Now let's substitute "SUVs" for "foie gras" and "older cars" for "factory-farmed chicken" and make the appropriate adjustments in the arguments.

Then do the same thing again, only this time with "fur" and "leather".

See a pattern here?

Part of what fuels this argument's intensity is really outrage over conspicuous displays of wealth--a subject that has sparked moral outrage for at least as long as people have been stuffing ducks to death. The problem is, as long as people are status-conscious, the passage of one sumptuary law or another will simply lead those with sufficient disposable income to dispose of it on something else that will communicate the same distinction. Free-range, grass-fed beef, let's say.

If plain old chicken cost as much as foie gras, I would predict that the voices in favor of outlawing its production would be as loud--or the attention paid to the issue be as disproportionately great--as the voices now raised against the duck farmers.

Maybe this disproportionate emphasis is morally just, for after all, outlawing inhumane chicken farms would hurt far more people than outlawing foie gras. But if all we are really doing by pushing such bans is stroking our own sense of moral superiority, then maybe, as so many of us posting here have suggested, we all should just pipe down and work to raise the consciousness of the producers rather than punish them.


Sandy Smith, Exile on Oxford Circle, Philadelphia

"95% of success in life is showing up." --Woody Allen

My foodblogs: 1 | 2 | 3

Share this post


Link to post
Share on other sites

Nicely said, and you did add something new to the discussion after all these pages!


John Sconzo, M.D. aka "docsconz"

"Remember that a very good sardine is always preferable to a not that good lobster."

- Ferran Adria on eGullet 12/16/2004.

Docsconz - Musings on Food and Life

Slow Food Saratoga Region - Co-Founder

Twitter - @docsconz

Share this post


Link to post
Share on other sites

From the article linked above by VeryApe77:

Turning aside objections from restaurateurs who said it was not the city's business to dictate what diners could eat, an aldermanic panel today recommended that the full City Council ban the sale of foie gras in Chicago, WGN-720 AM reported.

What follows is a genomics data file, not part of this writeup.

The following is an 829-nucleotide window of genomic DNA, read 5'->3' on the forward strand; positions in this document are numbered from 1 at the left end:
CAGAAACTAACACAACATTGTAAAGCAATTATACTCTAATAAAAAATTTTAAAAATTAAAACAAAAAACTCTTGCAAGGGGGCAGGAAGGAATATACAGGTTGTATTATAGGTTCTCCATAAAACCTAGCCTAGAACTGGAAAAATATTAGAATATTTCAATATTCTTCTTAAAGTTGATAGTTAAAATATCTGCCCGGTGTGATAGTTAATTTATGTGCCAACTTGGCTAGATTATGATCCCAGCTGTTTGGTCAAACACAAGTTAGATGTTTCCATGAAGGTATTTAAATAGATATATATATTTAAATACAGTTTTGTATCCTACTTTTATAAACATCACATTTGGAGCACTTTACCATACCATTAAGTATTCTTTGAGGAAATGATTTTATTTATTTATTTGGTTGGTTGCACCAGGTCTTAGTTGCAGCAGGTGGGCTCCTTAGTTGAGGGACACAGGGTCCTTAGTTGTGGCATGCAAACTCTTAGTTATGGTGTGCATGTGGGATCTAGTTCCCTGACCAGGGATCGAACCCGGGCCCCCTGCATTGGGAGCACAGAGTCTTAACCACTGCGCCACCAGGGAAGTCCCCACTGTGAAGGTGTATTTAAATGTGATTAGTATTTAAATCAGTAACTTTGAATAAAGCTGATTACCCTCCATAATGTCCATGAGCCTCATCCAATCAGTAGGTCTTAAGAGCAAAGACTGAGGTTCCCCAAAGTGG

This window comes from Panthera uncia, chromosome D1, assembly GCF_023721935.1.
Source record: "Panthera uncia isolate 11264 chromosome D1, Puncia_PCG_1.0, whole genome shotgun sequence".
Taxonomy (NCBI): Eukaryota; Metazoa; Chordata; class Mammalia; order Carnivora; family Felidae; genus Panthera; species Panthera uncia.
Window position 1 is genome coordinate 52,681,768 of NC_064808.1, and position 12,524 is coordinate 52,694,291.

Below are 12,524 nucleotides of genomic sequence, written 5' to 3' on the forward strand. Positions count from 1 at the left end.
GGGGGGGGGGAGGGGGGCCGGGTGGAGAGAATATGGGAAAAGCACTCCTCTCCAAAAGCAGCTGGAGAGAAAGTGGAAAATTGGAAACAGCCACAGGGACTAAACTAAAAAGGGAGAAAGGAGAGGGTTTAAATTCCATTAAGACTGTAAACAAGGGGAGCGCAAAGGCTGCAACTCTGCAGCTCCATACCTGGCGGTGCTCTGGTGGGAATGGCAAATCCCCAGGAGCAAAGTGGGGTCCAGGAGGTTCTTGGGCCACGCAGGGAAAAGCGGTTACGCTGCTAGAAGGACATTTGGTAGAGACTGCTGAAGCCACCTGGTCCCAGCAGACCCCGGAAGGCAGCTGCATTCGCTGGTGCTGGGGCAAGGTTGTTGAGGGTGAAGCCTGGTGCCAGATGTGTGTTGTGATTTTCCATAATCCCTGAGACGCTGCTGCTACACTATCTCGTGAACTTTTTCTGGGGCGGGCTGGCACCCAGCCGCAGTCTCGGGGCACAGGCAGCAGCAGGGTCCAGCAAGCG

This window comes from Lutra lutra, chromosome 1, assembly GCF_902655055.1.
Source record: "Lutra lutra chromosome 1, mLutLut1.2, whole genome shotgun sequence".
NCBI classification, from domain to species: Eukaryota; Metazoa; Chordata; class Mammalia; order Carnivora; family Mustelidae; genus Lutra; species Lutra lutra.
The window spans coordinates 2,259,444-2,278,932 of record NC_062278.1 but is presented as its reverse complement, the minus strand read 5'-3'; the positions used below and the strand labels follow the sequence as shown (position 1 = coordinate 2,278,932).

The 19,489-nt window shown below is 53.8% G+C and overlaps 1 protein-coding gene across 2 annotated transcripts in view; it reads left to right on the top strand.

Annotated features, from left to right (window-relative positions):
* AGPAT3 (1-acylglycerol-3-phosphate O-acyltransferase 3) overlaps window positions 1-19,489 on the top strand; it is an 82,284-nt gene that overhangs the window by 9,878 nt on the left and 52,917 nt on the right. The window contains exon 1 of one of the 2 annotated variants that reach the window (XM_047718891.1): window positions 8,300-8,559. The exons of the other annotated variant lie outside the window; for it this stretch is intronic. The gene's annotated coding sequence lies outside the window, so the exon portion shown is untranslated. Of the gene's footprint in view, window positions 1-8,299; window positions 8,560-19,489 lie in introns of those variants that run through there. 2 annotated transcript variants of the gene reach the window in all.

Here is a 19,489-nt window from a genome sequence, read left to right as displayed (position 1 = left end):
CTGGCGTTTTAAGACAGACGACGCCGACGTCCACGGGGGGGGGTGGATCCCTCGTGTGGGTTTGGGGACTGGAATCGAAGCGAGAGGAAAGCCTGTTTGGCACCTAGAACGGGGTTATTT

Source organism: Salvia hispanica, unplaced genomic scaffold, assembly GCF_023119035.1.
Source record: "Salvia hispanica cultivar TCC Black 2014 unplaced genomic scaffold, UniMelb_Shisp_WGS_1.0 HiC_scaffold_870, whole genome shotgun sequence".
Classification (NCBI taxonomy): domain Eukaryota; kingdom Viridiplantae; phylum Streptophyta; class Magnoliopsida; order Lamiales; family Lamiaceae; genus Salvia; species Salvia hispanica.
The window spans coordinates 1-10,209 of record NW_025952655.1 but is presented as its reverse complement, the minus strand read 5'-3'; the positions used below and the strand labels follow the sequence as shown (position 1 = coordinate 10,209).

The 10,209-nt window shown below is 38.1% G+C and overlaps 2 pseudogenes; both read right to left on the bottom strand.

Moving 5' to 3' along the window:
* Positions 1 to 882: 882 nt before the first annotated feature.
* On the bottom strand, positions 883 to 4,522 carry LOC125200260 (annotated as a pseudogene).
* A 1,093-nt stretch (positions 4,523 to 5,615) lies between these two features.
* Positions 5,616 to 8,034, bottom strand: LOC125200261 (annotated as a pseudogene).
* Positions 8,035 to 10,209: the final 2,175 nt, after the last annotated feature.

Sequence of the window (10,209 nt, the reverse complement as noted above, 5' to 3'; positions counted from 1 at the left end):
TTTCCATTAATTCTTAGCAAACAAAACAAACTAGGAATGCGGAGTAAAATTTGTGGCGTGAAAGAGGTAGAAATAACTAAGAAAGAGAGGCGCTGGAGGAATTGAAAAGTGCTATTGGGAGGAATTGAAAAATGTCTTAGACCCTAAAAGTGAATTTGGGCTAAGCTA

The measure, proposed by Ald. Joe Moore (49th), has the backing of animal rights advocates who say it is produced by inhumanely force-feeding ducks or geese. . .

=R=


"Hey, hey, careful man! There's a beverage here!" --The Dude, The Big Lebowski

LTHForum.com -- The definitive Chicago-based culinary chat site

ronnie_suburban 'at' yahoo.com

Share this post


Link to post
Share on other sites

The insanity continues...

Eatery vandalized after owner criticizes foie gras ban

A River North restaurant was vandalized overnight, just hours after its owner testified against a proposed city ordinance banning the sale of foie gras in Chicago.  "I think it's not a coincidence," said Didier Durand, chef and owner of Cyrano's Bistro, 546 N. Wells St.


-Josh

Now blogging at http://jesteinf.wordpress.com/

Share this post


Link to post
Share on other sites
The insanity continues...

Eatery vandalized after owner criticizes foie gras ban

A River North restaurant was vandalized overnight, just hours after its owner testified against a proposed city ordinance banning the sale of foie gras in Chicago.  "I think it's not a coincidence," said Didier Durand, chef and owner of Cyrano's Bistro, 546 N. Wells St.

That really is a shame. Everyone has a right to their opinion. Hopefully, Chicagoans will express their opinions to their aldermen:

Proposed Chicago Foie Gras Ban


S. Cue

Share this post


Link to post
Share on other sites

The Chicago City Council has delayed the foie gras vote:

Also today, a measure that would ban the sale of foie gras in Chicago stalled when an alderman threatened to use a parliamentary maneuver to delay a vote.

See full article from the Chicago Tribune


S. Cue

Share this post


Link to post
Share on other sites
The Chicago City Council has delayed the foie gras vote:
Also today, a measure that would ban the sale of foie gras in Chicago stalled when an alderman threatened to use a parliamentary maneuver to delay a vote.

See full article from the Chicago Tribune

Sometimes I just love Chicago politics. So old skool :smile:

=R=


"Hey, hey, careful man! There's a beverage here!" --The Dude, The Big Lebowski

LTHForum.com -- The definitive Chicago-based culinary chat site

ronnie_suburban 'at' yahoo.com

Share this post


Link to post
Share on other sites

The Chicago Tribune updated this story in today's edition:

Mayor Richard Daley has scoffed at the notion of city intervention in restaurant menus, but it was unclear whether he played a role in delaying consideration of the measure.

For now, aldermen duck vote on banning foie gras

=R=


"Hey, hey, careful man! There's a beverage here!" --The Dude, The Big Lebowski

LTHForum.com -- The definitive Chicago-based culinary chat site

ronnie_suburban 'at' yahoo.com

Share this post


Link to post
Share on other sites

The gossip I have heard is that Mayor Daley did indeed engineer the delay. Hizzonor is very well traveled and is very knowledgable about food and wine and enjoys his foie gras!


S. Cue

Share this post


Link to post
Share on other sites
Sign in to follow this  

  • Recently Browsing   0 members

    No registered users viewing this page.

×
×
  • Create New...